Man Corn: Cannibalism And Violence In The Prehistoric American Southwest

  • Publish Date: 2011-05-01
  • Binding: Paperback
  • Author: Christy G Turner II
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This study of prehistoric violence, homicide, and cannibalism explodes the myth that the Anasazi and other Southwest Indians were simple, peaceful farmers.

Until quite recently, Southwest prehistory studies have largely missed or ignored evidence of violent competition. Christy and Jacqueline Turners study of prehistoric violence, homicide, and cannibalism explodes the myth that the Anasazi and other Southwest Indians were simple, peaceful farmers. Using detailed osteological analyses and other lines of evidence the Turners show that warfare, violence, and their concomitant horrors were as common in the ancient Southwest as anywhere else in the world.

The special feature of this massively documented study is its multi-regional assessment of episodic human bones assemblages (scattered floor deposits or charnel pits) by taphonomic analysis, which considers what happens to bones from the time of death to the time of recovery. During the past thirty years, the authors and other analysts have identified a minimal perimortem taphonomic signature of burning, pot polishing, anvil abrasions, bone breakage, cut marks, and missing vertebrae that closely match the signatures of animal butchering and is frequently associated with additional evidence of violence. More than seventy-five archaeological sited containing several hundred individuals are carefully examined for the cannibalism signature. Because this signature has not been reported for any sites north of Mexico, other than those in the Southwest, the authors also present detailed comparisons with Mesoamerican skeletal collections where human sacrifice and cannibalism were known to have been practiced. The authors review several hypotheses for Southwest cannibalism: starvation, social pathology, and institutionalized violence and cannibalism. In the latter case, they present evidence for a potential Mexican connection and demonstrate that most of the known cannibalized series are located temporally and spatially near Chaco great houses.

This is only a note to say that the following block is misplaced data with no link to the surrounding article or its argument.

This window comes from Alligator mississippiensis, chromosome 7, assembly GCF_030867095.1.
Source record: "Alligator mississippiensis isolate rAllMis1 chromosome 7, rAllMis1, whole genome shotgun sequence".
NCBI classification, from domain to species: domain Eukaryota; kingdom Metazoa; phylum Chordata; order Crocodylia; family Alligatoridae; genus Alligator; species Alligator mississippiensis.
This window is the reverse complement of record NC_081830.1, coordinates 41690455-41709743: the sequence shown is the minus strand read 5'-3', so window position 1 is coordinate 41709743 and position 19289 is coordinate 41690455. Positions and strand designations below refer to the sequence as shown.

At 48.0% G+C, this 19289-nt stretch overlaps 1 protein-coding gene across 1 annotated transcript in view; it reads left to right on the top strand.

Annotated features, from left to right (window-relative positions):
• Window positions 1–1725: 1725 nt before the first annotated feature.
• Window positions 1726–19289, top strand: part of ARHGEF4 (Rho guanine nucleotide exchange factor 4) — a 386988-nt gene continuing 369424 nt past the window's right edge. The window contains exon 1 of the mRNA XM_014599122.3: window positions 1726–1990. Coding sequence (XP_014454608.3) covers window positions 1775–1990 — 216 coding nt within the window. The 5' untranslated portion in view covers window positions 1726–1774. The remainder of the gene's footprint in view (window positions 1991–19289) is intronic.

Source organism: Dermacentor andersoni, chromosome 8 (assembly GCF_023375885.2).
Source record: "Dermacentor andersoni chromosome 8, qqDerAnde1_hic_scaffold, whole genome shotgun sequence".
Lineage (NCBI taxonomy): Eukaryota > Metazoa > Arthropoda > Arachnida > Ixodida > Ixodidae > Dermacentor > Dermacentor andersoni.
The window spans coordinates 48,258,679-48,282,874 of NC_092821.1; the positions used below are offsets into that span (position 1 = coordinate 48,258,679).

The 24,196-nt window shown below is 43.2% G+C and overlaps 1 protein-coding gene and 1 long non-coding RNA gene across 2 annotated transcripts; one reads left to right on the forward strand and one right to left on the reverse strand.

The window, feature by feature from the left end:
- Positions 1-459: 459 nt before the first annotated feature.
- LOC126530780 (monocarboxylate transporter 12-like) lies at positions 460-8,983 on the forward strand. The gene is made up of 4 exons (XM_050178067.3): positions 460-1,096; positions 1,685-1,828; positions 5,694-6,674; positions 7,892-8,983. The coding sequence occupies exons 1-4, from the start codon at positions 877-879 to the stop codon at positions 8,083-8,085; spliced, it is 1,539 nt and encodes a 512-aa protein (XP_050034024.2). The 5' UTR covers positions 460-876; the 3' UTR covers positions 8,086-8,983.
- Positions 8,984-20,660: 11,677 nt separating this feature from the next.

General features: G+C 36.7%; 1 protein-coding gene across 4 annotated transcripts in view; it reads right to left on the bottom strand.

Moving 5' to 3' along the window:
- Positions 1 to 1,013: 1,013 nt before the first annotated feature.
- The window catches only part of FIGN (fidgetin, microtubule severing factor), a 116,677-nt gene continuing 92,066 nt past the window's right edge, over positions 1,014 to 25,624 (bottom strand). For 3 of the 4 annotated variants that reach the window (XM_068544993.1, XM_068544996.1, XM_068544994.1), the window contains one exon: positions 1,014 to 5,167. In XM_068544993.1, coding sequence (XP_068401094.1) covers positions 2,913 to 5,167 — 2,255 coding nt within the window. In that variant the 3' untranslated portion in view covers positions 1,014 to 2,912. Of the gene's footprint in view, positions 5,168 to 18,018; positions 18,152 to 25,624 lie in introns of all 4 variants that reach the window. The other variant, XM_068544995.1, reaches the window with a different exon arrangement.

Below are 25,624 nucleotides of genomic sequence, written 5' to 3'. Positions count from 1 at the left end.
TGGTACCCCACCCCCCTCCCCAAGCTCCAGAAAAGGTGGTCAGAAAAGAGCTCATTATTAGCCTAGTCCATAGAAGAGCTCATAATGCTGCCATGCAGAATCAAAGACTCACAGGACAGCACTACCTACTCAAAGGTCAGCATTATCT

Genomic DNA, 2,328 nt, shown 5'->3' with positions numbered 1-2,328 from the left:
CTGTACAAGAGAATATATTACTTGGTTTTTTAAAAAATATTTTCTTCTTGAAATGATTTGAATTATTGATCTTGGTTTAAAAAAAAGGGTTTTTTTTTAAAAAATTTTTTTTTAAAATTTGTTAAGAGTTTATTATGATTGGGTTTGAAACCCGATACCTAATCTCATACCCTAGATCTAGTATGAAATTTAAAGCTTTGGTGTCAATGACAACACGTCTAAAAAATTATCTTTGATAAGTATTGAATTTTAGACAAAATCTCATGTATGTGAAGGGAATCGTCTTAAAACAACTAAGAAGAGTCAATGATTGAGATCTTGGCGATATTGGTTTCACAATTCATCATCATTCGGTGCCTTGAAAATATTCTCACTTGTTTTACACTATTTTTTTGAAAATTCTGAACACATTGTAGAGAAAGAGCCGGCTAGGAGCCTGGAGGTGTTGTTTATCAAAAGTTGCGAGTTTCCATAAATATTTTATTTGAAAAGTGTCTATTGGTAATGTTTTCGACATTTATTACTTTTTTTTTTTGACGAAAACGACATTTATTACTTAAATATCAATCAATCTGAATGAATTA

"The primal command," writes anthropologist Christy Turner, "is, do not eat people." Historically, cultures across the world have violated this prime directive, some regularly and without apparent afterthought, some only under harshest duress. Turner has uncovered what he considers to be incontrovertible evidence of human sacrifice and cannibalism in a part of the world once thought to have been free of such horrors: the American Southwest. There, Turner maintains, thousands of burned and broken human bones, sometimes buried en masse, have been uncovered, most in sites ranging from a thousand to a few hundred years old. In one such site, the Arizona village of Awatovi, dozens of suspected witches were massacred by their fellow Hopis; in another, the great mountaintop city of Mesa Verde, Colorado, several pits containing the remains of cannibalized murder victims have been excavated. Turner suggests that the great Anasazi city of Chaco Canyon, New Mexico, may have been a center of violent ritual and cannibalism, which helps explain why modern Indian residents of the region shun it as a place of bad medicine.

Turner and his coauthor, the late Jacqueline Turner, are careful not to conjecture too widely on the whys of prehistoric Southwestern cannibalism, perhaps having guessed that the whats and hows would be controversial enough--and their book, challenging received wisdom as it does, is sure to generate significant controversy among archaeologists working in the region. --Gregory McNamee


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